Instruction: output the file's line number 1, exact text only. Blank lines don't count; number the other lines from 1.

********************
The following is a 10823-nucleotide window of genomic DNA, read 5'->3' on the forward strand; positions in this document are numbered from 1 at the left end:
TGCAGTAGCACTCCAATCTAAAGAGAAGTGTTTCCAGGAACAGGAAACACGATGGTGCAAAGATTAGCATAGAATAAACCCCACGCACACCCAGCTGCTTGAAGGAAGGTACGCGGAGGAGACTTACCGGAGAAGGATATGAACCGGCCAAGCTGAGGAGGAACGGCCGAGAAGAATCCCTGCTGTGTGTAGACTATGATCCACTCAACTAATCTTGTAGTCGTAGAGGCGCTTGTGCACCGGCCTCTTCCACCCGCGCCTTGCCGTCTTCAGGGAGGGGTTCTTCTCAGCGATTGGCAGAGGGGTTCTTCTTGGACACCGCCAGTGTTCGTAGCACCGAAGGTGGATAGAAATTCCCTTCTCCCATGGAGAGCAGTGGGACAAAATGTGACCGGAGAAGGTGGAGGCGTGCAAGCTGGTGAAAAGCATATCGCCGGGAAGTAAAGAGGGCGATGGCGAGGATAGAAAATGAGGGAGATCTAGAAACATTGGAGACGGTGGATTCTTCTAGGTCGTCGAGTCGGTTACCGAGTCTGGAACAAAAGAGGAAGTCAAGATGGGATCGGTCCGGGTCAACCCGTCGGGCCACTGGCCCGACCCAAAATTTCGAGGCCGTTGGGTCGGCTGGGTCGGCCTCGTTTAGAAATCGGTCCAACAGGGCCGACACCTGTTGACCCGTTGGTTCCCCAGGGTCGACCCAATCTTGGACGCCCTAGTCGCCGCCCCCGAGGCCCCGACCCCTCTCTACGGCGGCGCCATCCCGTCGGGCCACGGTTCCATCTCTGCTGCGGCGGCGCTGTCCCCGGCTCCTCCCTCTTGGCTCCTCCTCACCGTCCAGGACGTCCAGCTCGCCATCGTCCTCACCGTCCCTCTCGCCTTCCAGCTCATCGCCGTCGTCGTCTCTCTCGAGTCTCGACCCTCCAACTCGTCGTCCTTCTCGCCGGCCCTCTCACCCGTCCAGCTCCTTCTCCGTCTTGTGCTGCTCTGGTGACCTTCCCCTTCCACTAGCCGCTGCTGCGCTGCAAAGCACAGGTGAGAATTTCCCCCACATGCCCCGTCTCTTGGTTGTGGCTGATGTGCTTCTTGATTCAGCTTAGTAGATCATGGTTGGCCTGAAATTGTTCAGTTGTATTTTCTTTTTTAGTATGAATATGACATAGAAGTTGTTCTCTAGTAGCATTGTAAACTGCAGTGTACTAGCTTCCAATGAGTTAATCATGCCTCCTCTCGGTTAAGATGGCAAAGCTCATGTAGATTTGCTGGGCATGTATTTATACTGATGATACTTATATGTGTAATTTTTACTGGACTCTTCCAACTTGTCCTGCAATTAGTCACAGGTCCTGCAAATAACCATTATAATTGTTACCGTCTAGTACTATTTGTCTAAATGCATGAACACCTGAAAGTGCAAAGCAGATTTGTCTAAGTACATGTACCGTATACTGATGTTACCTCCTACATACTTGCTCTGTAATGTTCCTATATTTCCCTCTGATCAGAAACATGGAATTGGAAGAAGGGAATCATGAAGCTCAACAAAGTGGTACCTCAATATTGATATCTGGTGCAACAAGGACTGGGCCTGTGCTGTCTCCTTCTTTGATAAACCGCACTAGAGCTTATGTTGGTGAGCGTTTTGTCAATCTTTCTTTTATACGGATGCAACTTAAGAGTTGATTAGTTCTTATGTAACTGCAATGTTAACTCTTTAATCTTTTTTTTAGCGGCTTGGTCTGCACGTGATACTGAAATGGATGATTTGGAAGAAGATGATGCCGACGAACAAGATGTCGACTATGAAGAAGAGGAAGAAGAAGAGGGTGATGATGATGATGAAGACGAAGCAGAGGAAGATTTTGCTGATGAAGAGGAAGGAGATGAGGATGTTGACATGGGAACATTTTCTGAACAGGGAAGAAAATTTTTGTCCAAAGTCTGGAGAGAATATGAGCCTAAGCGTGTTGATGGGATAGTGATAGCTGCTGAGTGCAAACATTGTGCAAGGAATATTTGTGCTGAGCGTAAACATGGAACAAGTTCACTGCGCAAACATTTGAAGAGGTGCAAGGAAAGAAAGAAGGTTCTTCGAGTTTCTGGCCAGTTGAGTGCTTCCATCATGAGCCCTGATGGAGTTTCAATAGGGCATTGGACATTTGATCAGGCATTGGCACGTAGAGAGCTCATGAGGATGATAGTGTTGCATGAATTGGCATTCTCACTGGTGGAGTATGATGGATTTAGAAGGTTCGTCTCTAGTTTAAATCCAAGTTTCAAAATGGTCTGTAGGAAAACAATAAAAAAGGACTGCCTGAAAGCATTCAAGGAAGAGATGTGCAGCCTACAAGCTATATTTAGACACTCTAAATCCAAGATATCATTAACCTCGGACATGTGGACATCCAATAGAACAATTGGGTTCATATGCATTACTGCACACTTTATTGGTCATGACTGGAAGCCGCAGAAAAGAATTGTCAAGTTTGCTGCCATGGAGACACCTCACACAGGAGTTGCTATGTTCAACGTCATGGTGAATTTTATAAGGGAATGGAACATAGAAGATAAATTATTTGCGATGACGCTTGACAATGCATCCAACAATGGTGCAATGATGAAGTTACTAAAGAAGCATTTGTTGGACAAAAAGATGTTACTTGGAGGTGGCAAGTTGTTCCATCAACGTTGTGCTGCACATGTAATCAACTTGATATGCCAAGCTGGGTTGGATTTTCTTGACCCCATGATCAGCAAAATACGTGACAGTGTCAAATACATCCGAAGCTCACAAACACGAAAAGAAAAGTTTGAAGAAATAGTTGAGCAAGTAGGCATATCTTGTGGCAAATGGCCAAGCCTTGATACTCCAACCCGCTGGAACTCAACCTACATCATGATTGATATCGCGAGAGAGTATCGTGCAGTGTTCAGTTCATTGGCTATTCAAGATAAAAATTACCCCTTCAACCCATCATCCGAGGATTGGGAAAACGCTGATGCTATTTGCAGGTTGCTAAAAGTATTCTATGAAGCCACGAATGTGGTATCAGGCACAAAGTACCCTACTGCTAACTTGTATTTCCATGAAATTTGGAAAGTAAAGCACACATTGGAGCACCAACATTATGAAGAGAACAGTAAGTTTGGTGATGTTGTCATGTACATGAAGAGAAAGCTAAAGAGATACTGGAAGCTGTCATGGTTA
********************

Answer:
The following is a 10823-nucleotide window of genomic DNA, read 5'->3' on the forward strand; positions in this document are numbered from 1 at the left end: